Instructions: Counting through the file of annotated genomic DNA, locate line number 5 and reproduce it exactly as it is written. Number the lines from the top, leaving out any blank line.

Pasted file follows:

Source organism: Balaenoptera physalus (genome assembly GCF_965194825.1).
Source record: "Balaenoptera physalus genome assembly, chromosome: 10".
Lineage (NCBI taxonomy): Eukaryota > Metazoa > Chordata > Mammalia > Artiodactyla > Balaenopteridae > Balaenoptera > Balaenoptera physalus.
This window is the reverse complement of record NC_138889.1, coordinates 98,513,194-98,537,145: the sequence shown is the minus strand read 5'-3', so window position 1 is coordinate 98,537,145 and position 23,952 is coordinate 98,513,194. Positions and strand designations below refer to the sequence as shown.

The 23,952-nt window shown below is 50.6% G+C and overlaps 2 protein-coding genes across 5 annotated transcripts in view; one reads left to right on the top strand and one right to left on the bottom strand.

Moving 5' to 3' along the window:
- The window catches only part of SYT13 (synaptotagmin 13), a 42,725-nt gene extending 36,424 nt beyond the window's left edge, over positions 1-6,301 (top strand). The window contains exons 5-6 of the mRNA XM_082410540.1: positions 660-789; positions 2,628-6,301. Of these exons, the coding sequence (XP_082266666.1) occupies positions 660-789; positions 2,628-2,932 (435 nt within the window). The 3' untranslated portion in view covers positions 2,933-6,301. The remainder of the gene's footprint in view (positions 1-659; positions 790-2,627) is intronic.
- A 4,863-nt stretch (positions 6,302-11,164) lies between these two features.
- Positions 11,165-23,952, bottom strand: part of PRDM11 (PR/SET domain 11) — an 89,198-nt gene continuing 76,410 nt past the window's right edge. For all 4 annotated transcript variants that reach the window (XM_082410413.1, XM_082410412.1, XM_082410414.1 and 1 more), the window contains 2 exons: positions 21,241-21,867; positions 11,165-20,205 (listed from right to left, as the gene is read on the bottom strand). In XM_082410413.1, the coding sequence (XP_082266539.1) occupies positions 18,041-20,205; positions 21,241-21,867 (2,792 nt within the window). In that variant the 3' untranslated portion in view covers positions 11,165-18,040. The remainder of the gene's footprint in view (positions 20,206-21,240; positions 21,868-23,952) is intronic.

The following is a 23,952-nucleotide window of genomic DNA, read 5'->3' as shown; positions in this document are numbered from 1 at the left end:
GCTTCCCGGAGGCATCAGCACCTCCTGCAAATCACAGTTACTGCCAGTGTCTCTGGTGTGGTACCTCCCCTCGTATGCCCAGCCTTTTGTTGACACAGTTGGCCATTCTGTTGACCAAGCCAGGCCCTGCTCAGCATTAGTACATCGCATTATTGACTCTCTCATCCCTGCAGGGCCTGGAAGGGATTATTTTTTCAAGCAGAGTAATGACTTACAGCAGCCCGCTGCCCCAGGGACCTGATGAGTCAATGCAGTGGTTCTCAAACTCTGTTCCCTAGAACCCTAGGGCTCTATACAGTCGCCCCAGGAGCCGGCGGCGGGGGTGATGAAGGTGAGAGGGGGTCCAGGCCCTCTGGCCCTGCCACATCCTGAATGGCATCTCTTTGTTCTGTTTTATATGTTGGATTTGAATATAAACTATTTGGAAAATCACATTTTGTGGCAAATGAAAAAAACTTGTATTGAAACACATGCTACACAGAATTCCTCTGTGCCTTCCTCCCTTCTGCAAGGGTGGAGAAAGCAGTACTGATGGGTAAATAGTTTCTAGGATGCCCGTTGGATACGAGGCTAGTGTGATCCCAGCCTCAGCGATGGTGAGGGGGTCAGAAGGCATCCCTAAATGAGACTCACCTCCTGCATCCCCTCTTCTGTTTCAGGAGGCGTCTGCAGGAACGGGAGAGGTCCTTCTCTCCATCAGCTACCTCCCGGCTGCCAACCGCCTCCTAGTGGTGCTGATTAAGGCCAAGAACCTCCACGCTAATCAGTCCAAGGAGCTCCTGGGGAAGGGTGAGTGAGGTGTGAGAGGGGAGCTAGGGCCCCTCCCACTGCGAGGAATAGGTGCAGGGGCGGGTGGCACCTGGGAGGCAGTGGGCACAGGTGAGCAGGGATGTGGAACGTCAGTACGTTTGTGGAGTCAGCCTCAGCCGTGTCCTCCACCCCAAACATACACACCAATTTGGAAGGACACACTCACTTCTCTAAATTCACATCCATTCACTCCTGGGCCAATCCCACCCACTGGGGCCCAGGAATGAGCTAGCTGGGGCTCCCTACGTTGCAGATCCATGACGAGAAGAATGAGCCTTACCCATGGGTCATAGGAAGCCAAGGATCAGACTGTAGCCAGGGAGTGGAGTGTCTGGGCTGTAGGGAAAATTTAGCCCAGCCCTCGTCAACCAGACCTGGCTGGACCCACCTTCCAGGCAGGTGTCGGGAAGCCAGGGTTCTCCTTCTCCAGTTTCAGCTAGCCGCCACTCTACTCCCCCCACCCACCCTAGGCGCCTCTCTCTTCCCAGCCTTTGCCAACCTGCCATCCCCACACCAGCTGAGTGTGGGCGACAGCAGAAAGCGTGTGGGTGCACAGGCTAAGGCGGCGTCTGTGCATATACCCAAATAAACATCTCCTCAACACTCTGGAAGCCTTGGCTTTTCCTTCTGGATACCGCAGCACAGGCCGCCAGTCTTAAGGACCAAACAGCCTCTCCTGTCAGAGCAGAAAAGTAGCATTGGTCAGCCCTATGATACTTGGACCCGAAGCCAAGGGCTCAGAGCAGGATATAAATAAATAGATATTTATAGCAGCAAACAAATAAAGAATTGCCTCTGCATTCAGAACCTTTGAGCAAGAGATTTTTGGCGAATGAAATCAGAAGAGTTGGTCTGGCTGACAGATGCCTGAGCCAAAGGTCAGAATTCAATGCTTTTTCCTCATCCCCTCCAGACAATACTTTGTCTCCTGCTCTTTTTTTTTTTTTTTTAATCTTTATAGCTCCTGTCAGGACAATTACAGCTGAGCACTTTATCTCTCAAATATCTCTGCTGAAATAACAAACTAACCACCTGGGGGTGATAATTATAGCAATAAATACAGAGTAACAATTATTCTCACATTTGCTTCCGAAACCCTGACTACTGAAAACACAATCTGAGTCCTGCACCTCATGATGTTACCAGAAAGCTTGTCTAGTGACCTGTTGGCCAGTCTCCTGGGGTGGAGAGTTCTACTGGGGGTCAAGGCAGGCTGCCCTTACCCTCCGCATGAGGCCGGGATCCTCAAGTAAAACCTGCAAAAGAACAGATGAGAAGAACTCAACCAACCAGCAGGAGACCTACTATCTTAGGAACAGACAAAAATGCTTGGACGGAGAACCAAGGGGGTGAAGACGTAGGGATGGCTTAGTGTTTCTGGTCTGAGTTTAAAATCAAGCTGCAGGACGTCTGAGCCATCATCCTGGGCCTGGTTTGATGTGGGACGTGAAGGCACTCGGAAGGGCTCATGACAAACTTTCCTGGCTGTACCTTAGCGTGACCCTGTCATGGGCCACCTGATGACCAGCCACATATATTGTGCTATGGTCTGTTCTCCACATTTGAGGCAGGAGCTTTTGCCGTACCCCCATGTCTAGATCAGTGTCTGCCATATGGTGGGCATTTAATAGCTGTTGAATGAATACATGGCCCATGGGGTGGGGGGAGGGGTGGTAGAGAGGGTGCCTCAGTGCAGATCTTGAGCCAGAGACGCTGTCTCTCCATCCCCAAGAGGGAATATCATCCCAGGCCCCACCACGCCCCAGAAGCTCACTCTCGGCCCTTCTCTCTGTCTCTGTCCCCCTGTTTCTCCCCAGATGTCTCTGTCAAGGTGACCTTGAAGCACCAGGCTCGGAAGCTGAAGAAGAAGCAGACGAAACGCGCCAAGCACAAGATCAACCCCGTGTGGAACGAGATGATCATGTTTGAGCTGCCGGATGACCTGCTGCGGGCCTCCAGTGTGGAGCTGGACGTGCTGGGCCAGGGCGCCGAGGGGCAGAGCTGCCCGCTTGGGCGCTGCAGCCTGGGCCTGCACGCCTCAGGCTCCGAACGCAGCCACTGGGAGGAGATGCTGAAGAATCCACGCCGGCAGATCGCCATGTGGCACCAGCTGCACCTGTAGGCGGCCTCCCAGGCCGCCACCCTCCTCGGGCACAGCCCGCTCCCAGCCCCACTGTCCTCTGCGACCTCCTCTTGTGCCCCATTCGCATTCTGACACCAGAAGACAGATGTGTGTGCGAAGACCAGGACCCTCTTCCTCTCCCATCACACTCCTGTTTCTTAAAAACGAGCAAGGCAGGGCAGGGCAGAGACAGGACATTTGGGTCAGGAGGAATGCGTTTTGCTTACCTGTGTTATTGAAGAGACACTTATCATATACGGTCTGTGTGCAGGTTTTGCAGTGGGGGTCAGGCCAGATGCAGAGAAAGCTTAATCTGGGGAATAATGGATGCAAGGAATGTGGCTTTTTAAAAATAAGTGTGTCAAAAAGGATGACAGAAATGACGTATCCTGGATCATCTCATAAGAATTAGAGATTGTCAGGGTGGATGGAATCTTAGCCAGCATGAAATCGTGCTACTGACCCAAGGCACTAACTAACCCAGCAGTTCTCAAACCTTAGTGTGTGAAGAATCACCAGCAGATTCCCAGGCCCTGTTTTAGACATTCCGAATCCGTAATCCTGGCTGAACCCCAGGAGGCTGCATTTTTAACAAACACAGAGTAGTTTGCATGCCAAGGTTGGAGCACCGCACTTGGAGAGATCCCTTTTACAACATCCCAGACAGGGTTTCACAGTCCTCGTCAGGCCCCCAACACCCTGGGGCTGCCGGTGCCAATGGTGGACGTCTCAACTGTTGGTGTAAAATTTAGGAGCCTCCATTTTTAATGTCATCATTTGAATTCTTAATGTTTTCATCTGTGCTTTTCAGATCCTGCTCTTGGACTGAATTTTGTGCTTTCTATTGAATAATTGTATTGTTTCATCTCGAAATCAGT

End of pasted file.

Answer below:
The 23,952-nt window shown below is 50.6% G+C and overlaps 2 protein-coding genes across 5 annotated transcripts in view; one reads left to right on the top strand and one right to left on the bottom strand.